Tag Archives: Latter-day Saint

Reviews of “Understanding the Book of Mormon”

My book Understanding the Book of Mormon has been well received by the reading community, as represented by people who use the Goodreads site.  Reviews there average 4.13 out of 5 stars, with no negative reviews.  If you haven’t read it yet you can get Understanding the Book of Mormon in print version, e-book, or audio book.  Here are the comments people have left at the Goodreads site:

“I am very new to this topic and I thought that this book did a wonderful job of teaching the basics. It was written by an ex-Mormon who is still close to his Mormon family but he is also Pastor and is the perfect person I believe to write on this topic. He comes at it from not only head knowledge but a compassionate heart as well.”

“Fair and balanced, no bashing, gave me insight to the beliefs of my close friends and helps me understand them more.”

“This is a good, balanced introduction for someone who isn’t familiar with the Book of Mormon.”

“The author, a former Mormon, offers a temperate critique of the Book of Mormon, and he doesn’t use straw man techniques. In fact, he submitted the most controversial material to active LDS members (including friends and family) for review and critique. He gently points out the flaws of the Book of Mormon.”

“This is a fantastic book! So greatful there is a generous and kind book that helps christians gain perspective on this other religion.”

“Transitions” Curriculum Now Available

Western Institute for Intercultural Studies has just released the completed version of Transitions: The Mormon Migration from Religion to Relationships, a multimedia resource including six video sessions on DVD along with a participant workbook.  This resource is designed to help former Latter-day Saints navigate the journey from their former religious culture into a healthy new relationship with Jesus in a local Christian church.

The Transitions material tracks closely with my Doctor of Ministry research about following Jesus after leaving Mormonism.  I appear in the DVDs and helped to write the workbook.  I’m hopeful that this resource will be a great encouragement to former Mormons.  It will also help the members of Christian churches to understand what their ex-LDS friends and co-parishioners are going through.

Section 1: Migration covers issues of finding a new individual and collective identity, dealing with relationships, and sorting out a new church culture.

Section 2: Doctrine and Worldview Issues presents traditional Christian doctrine and worldview framed in an understandable way for someone coming out of Mormonism.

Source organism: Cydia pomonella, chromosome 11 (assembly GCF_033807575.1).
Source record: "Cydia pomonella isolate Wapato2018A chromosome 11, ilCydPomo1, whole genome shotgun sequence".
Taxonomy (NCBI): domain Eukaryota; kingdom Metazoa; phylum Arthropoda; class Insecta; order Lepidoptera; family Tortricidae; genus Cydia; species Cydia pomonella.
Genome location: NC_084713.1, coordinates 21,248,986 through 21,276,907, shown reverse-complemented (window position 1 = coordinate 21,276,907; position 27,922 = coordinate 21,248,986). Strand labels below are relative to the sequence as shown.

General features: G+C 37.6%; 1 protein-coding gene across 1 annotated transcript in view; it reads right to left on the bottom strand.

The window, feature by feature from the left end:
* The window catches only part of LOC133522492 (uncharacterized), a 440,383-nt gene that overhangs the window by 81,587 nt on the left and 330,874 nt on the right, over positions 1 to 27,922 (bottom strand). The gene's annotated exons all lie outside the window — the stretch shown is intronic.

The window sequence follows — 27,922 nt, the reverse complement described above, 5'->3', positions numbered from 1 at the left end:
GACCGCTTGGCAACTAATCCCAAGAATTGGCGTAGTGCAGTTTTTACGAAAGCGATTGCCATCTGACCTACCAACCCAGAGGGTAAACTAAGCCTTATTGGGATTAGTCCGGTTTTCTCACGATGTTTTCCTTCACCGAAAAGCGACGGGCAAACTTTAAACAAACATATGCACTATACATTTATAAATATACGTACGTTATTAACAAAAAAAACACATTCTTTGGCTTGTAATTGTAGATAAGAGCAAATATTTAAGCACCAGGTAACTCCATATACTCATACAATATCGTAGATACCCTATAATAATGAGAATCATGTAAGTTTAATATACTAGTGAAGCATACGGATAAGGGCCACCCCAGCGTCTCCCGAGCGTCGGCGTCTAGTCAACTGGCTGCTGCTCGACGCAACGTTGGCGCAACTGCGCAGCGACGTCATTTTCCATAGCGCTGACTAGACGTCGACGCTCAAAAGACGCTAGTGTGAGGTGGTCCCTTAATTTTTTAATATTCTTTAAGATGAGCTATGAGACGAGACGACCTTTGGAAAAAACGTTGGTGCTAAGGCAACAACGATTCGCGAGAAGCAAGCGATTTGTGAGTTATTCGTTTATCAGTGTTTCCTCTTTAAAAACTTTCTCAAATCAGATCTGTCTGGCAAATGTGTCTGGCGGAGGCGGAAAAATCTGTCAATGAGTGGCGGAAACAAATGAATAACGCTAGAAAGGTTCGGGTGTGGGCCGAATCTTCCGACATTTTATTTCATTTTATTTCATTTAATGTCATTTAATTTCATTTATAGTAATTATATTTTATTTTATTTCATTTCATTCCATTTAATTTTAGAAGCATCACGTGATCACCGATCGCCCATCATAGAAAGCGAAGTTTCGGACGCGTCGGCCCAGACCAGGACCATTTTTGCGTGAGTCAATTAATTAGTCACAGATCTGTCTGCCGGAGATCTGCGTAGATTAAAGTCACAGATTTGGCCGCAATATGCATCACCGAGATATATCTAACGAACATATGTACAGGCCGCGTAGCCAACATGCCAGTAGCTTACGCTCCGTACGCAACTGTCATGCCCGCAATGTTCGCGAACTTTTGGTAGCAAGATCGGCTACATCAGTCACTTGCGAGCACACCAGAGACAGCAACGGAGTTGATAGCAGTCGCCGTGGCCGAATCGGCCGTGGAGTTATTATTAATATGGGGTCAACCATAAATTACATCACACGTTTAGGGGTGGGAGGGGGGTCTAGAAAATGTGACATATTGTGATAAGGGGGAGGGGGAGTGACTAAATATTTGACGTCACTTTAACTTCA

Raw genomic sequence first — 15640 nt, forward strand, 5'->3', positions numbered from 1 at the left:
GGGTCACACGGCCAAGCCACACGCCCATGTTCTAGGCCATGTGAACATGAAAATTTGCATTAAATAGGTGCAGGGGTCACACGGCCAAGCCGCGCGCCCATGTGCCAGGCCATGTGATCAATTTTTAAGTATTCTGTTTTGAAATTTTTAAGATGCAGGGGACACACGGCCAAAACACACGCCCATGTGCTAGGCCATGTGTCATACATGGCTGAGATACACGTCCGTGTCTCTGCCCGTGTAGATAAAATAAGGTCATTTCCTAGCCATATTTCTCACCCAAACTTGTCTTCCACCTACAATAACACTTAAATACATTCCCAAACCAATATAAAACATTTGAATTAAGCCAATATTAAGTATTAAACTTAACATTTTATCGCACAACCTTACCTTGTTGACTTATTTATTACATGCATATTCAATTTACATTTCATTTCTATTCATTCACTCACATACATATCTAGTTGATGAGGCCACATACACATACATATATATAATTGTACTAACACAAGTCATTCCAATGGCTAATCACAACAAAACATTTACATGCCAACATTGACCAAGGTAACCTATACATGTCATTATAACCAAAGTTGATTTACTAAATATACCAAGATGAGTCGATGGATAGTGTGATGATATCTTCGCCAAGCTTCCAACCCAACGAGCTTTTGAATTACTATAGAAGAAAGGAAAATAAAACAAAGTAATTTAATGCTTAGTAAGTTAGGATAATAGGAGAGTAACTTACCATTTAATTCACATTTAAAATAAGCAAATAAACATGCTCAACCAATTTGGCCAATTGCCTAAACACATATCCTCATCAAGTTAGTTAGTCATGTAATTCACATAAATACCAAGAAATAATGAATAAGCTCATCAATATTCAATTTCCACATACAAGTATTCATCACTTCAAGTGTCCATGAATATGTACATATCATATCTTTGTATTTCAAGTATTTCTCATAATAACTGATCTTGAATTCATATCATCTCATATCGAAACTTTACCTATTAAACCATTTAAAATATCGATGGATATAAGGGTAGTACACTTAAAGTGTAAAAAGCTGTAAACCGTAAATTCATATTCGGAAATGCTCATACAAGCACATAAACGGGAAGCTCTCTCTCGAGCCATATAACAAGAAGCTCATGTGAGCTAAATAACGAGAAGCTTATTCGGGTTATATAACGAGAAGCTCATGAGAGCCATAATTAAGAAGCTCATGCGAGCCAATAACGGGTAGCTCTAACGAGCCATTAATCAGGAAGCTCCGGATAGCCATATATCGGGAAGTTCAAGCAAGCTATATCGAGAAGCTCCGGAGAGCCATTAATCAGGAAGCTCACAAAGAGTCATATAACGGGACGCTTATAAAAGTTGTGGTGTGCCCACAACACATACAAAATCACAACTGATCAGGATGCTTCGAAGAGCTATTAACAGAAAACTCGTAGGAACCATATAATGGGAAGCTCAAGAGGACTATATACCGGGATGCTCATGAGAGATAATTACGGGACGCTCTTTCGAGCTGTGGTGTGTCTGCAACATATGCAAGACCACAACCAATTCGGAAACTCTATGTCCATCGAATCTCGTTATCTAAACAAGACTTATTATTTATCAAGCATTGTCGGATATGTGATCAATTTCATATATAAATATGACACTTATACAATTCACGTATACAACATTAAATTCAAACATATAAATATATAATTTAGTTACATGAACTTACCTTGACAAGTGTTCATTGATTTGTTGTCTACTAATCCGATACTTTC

Transitions can be used in a variety of settings, from an individual, group of friends or family meeting in a home, to small group meetings in local churches.

The first three of six modules were released to the public earlier this year, and can be viewed HERE.

The complete materials are available at the Transitions Store.  They are very reasonably priced, to encourage wide usage.

I encourage churches to attend a Transitions Training to become acquainted with how to use the materials.  The next training event is on Saturday, September 17.  Find out more HERE.

Are Polygamists Mormons?

Part 6 of a series.

I’ve been sharing some thoughts about a question that often arises in discussions with Latter-day Saints: Are Mormons Christians?  I speak to this issue in my upcoming book, Understanding Your Mormon Neighbor, which is due to be released by Zondervan next year.  But I’m giving a preview in recent posts.

To help a Latter-day Saint friend gain some insight into why this question even matters to many traditional Christians, you might consider an analogous situation within Mormonism.

Polygamy has been in the news quite a bit in recent years.  Most of the polygamist groups are offshoots of the LDS Church.  They continue to follow Joseph Smith and the Book of Mormon.  These groups are commonly referred to by themselves and others as “Fundamentalist Mormons.”  But the LDS Church objects strenuously to anyone using the word “Mormon” in reference to polygamist groups (see here), because what the polygamists stand for is at odds with the mainstream LDS Church.  The Church is trying to control the definition of what “Mormon” means, and who has the right to use the name, because it doesn’t want to be confused with polygamists by use of the same label.  The Saints have some values and boundaries that they want to maintain.  They want to world to think certain things when they see the word “Mormon” – and not think certain other things that they don’t feel are legitimate expressions of Mormonism.

That’s almost precisely how evangelicals feel about Latter-day Saints using the title “Christian”.  Mainstream Christians have some values and boundaries they want to uphold.  Mormonism espouses some things that are at odds with historic Christianity.  The use of the same word to describe both groups creates confusion about what each group stands for.

If Latter-day Saints are uncomfortable with the polygamous groups being called “Mormon”, they should at least have some empathy with why evangelicals are hesitant to apply the title “Christian” to them.

Who Is an Authentic Christian?

Part 5 of a series.

In recent posts, (starting here) I’ve been exploring how to answer the question: “Are Mormons Christians?”  Evangelicals say “No” and Latter-day Saints say “Yes” based on differing definitions of the word “Christian”.  Because we use the word differently, we’re really not even asking the same question.